She also warned that "the probability that it happens in a timely and orderly fashion is unlikely."
"In a number of states they don't need to change any laws; it is a matter of interpretation," she said. "In certain states like New York, the decision has been made to craft a regulatory approach which is not really that new. It is really a tweaking of the money transmitter licensing laws that exist there now."
Bitcoin, Ripple and other decentralized Internet protocols have gained attention for their potential to transfer value faster and at lower cost than legacy payment systems. Cryptocurrencies also offer a number of innovative applications in areas like notary services and tracking asset ownership. However, Bitcoin in particular has received negative attention for its role in illicit activities.
Law enforcement officials have complained that the transactions are too difficult to trace, despite the network's real-time public ledger, known as the blockchain. On Feb. 4, Ross Ulbricht was found guilty in a federal court in Manhattan of running the Silk Road, an online black market where bitcoins were used to buy illegal drugs.
Jerry Brito, executive director at CoinCenter, a nonprofit that advocates for crytocurrencies like Bitcoin, said it continues to be a problem for firms to deal with regulatory inconsistencies between states.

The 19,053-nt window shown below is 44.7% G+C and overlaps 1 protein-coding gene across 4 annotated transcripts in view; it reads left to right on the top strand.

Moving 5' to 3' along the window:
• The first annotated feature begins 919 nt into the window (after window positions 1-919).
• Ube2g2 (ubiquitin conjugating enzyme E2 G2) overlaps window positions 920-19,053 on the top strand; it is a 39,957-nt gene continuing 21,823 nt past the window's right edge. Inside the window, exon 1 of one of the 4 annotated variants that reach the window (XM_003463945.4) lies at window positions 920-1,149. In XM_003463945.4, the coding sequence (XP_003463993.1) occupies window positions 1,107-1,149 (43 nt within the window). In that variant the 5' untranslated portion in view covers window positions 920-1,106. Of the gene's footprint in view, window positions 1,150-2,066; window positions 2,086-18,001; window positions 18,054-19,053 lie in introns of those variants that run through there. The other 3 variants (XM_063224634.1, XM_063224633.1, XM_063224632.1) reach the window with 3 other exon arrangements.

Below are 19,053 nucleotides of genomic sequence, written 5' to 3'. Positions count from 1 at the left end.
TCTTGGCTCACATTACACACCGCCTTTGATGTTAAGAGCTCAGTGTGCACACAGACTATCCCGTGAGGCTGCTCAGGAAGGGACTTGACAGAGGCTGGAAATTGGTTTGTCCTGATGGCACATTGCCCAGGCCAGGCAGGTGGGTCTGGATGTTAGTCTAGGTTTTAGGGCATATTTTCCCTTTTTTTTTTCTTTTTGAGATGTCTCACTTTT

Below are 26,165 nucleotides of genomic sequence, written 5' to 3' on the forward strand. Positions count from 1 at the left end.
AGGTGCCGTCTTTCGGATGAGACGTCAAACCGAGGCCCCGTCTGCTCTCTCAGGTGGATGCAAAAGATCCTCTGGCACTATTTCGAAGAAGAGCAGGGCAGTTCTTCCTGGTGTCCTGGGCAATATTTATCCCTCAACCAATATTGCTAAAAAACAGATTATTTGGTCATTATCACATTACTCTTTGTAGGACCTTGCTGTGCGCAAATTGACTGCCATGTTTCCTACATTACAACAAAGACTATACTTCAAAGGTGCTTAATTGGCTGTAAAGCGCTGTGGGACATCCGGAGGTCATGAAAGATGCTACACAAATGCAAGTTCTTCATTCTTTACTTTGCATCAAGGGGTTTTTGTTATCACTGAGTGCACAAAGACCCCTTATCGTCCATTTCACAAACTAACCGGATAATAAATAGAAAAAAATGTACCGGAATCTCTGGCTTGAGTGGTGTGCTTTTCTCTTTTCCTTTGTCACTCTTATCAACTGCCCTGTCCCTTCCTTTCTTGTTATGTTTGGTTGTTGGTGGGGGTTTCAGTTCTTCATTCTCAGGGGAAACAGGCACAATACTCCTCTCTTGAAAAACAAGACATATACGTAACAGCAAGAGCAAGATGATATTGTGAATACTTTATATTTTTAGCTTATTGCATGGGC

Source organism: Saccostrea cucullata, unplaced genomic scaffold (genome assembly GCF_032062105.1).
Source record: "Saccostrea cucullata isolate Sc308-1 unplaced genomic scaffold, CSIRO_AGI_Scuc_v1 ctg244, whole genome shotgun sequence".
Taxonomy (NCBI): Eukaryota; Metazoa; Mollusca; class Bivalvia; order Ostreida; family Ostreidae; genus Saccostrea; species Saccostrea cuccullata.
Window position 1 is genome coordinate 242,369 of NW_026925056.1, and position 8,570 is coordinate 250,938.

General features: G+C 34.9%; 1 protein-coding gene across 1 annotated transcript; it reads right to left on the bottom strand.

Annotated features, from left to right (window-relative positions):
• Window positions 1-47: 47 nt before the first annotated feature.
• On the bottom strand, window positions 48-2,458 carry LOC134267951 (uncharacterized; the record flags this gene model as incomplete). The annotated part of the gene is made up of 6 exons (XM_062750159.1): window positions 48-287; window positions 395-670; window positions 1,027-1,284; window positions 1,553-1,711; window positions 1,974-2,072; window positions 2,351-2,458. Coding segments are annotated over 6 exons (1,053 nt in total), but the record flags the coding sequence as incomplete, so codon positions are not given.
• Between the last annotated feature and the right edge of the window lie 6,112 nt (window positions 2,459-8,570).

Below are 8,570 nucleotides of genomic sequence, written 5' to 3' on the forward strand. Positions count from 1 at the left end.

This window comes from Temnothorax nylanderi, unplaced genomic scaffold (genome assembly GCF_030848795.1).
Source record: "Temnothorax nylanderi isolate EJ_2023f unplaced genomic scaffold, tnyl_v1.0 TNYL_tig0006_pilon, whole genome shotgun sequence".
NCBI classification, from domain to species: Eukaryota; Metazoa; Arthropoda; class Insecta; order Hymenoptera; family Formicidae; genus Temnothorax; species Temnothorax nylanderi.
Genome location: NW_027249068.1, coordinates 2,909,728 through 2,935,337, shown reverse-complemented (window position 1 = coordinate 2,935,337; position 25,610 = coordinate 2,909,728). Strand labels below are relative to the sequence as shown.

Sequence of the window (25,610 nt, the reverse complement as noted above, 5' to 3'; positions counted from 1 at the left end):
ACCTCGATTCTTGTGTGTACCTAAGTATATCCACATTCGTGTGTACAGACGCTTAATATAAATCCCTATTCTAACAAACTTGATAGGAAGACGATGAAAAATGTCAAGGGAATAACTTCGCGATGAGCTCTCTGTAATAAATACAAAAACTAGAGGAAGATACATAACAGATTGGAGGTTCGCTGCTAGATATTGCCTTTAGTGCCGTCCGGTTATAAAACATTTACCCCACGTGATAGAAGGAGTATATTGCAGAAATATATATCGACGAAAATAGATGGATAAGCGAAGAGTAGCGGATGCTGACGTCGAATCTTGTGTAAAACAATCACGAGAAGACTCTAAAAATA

"There is a lot of uncertainty and there is not any consistency when you have to apply for 48 different [state] licenses they are all very different with different requirements that is pretty burdensome," he said.
Brito said he was encouraged by a proposal from the Conference of State Bank Supervisors last year because it was "coming out and trying to create an environment where all of the states can have a basic frame of reference so that we can get some consistency."
New York's effort has also drawn significant attention. Benjamin Lawsky, the superintendent of the state's Department of Financial Institutions, said he expects to propose a second version of his plan soon. The first drew more than 3,000 public comments.
"The proposal they put out was a good first step but it had a lot of issues with it," Brito said. "It did not take into account some of the unique qualities of the technology."
If New Jersey legislators act which is still a big if at this stage observers said they hope they learn from the feedback already given to New York's efforts.
"There are important lessons to be learned from New York revising its Bitlicense proposal including that, in many ways, the original proposal was too burdensome and too broad in terms of what companies it applied to," Shadab said. "While we wait for the revised New York Bitlicense, other states are considering the type of regulation that is appropriate for digital currency businesses."